How to make your own dried flower bouquet
It is easy to make your own bouquet of everlasting. Sandra recommended three methods:
Air drying consist of hanging the flowers straight by the stem in a dark room, and can take up to three weeks for perfect results.
She said you can speed the process by using silica to dry out the stems and flowers faster.
One novel way of drying the stems is to blast them in the microwave.
‘If you’re looking for something more unique try including dried lavender, statice or spray roses in bouquets which can be found at most local florists.’
There was a 261 per cent increase in searches for dried flowers on popular artisanal sites like Etsy, which also recorded a 383 per cent year on year spike in searches for dried flower wreaths.
The trend has swept other countries as well, with florist in Canada, Spain and even India crafting party favours and composition out of everlasting flowers.
‘Dried flowers often last months, if not years, and this is appealing, particularly to more conscious younger generations,’ said Bex Partridge, who wrote Everlastings, a book dedicated to dried flowers.
‘A vase of dried flowers brings extra movement and texture to a room and invites nature in as we move to the darker months.
‘Structural seed heads and grasses offer something for those who are looking for a contemporary look, and branches of beech and acer can be cut and laid to dry in sheets of cardboard to flatten out their leaves.’
Pictured: In Sheldon, Derbyshire, artisanal florist JackDaw Finds harvested wheatgrass mixed with preserved sunflowers and other wild flower give this arrangement a rustic feel
At this year Chelsea Flower Show, designers turned to dry flowers to celebrate autumn as the event was exceptionally held in September instead of Spring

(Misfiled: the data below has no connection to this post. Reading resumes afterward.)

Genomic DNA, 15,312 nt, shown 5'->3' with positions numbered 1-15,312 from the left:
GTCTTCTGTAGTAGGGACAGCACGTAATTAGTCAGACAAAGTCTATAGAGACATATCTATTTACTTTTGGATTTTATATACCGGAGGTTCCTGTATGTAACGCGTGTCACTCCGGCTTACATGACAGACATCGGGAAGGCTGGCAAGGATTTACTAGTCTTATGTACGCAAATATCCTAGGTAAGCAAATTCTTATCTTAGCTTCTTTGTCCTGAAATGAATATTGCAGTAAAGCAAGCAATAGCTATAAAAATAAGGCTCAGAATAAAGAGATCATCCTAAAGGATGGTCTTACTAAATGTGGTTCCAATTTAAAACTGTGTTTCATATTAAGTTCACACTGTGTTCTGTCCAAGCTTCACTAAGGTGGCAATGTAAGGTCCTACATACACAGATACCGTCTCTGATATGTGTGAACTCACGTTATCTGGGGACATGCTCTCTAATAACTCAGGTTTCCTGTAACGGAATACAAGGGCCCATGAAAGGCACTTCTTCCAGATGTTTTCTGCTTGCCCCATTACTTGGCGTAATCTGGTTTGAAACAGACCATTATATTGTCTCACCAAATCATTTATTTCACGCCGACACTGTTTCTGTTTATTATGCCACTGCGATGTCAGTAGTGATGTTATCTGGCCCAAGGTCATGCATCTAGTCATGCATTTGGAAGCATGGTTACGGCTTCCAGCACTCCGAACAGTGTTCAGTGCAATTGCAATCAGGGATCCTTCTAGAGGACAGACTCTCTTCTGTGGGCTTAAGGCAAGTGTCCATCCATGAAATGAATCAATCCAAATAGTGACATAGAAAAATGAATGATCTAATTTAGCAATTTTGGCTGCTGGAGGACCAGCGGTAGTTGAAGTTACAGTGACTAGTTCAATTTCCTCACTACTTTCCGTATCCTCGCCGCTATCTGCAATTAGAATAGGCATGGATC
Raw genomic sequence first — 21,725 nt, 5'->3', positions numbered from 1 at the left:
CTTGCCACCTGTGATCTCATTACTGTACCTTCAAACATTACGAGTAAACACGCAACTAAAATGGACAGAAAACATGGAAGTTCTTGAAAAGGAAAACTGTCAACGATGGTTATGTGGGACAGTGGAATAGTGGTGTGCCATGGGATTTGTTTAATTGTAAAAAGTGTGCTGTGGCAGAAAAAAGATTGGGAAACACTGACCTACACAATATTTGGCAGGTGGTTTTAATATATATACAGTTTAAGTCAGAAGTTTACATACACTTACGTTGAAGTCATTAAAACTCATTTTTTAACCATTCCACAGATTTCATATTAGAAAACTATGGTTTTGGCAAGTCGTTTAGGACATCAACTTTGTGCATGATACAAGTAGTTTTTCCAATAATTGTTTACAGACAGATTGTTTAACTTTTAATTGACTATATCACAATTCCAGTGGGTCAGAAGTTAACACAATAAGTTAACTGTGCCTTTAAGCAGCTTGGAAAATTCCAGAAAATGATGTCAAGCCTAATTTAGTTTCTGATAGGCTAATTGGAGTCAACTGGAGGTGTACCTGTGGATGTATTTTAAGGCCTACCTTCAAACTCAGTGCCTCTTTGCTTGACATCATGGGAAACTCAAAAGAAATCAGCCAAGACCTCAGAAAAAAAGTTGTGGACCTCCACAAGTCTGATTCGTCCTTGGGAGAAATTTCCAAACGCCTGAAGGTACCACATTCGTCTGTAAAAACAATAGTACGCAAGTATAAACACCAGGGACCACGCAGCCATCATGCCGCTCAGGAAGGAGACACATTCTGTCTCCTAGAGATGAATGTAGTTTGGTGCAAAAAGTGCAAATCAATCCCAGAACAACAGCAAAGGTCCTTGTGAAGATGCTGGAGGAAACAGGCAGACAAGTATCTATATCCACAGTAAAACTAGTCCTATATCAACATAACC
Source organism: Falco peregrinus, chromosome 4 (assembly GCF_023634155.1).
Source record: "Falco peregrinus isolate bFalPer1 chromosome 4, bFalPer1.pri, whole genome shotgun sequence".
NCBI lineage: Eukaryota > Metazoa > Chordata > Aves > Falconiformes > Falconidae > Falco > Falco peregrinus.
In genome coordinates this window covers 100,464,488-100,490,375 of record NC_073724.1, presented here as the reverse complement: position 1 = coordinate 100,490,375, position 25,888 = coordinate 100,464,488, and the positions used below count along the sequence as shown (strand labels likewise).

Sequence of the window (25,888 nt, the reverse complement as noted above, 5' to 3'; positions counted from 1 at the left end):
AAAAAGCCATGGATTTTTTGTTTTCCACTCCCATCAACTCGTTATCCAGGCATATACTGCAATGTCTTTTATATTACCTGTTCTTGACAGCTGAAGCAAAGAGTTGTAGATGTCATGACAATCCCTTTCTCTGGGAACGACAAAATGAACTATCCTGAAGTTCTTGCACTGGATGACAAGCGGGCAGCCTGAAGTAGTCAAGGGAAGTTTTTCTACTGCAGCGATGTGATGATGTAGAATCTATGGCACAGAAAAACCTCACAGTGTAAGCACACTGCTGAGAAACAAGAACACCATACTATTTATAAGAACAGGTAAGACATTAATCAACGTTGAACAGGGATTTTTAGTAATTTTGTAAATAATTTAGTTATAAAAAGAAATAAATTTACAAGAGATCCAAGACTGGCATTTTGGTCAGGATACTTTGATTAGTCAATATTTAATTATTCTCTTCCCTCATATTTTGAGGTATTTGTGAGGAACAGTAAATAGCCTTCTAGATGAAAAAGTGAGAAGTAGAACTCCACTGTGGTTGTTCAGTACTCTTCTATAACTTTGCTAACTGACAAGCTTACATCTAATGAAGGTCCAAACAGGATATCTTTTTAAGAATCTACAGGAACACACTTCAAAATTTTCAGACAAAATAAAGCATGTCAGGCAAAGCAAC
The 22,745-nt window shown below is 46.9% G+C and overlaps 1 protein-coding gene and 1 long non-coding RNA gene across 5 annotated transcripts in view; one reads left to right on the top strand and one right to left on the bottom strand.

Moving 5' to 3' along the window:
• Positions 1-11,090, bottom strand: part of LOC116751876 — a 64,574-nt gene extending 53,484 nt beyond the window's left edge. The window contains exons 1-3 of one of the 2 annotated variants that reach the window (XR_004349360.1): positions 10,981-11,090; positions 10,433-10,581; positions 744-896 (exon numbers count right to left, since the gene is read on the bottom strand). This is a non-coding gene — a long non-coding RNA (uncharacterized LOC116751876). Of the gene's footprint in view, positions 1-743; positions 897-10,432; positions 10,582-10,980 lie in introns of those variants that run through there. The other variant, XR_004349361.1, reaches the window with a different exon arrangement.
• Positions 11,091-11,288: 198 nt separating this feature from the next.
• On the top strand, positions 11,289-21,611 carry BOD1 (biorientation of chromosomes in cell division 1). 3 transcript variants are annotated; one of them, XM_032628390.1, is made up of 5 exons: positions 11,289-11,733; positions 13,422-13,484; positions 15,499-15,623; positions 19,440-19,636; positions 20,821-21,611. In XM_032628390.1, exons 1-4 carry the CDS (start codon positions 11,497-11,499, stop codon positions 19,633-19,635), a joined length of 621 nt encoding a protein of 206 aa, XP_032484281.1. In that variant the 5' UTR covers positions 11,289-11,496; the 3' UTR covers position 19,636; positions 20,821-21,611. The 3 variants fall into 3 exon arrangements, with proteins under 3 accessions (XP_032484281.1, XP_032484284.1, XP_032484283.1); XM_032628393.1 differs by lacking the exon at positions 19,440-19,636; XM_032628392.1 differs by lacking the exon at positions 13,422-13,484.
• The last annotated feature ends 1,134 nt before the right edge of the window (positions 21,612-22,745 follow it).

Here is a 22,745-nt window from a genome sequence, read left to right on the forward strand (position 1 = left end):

The trend has even reached Canada, where florist Boho Montreal are selling sage and eucalyptus bundles for CA$68 (£39.7) on Etsy, pictured
Florists like From Rainbows in Manchester are putting together compositions of dried flowers worth £44, which are the latest interior trends this autumn
British homeowner are turning to pampas to decorate their home, as the low maintenance plant can be left alone for months
The dry flower confection seduces with its neutral tones, which go with just about any interior design style. Specialised florist The Dry Decor, who only work with dry flowers, sell hand-tied bouquets from £22.50, and craft bespoke compositions as well, pictured
On Etsy, florist are crafting bouquets and decoration using dried flowers, pictured. It was reported that there has been a 261 per cent surge in searches for dried flower on the site this year
Oval Designer, a cake-topper maker from Ellesmere Port, has also hopped on the bandwagon and starting crafting bouquets with pampas. Pampas and wheatgrass are two popular picks this autumn, and are paired with more flamboyant colours, like orange and purple, pictured
While dried flower are often synonymous with brown tones, florist have found ways to add pops of colour with wilting flowers. Pictured: a £37 bouquet sold by From Rainbows in Manchester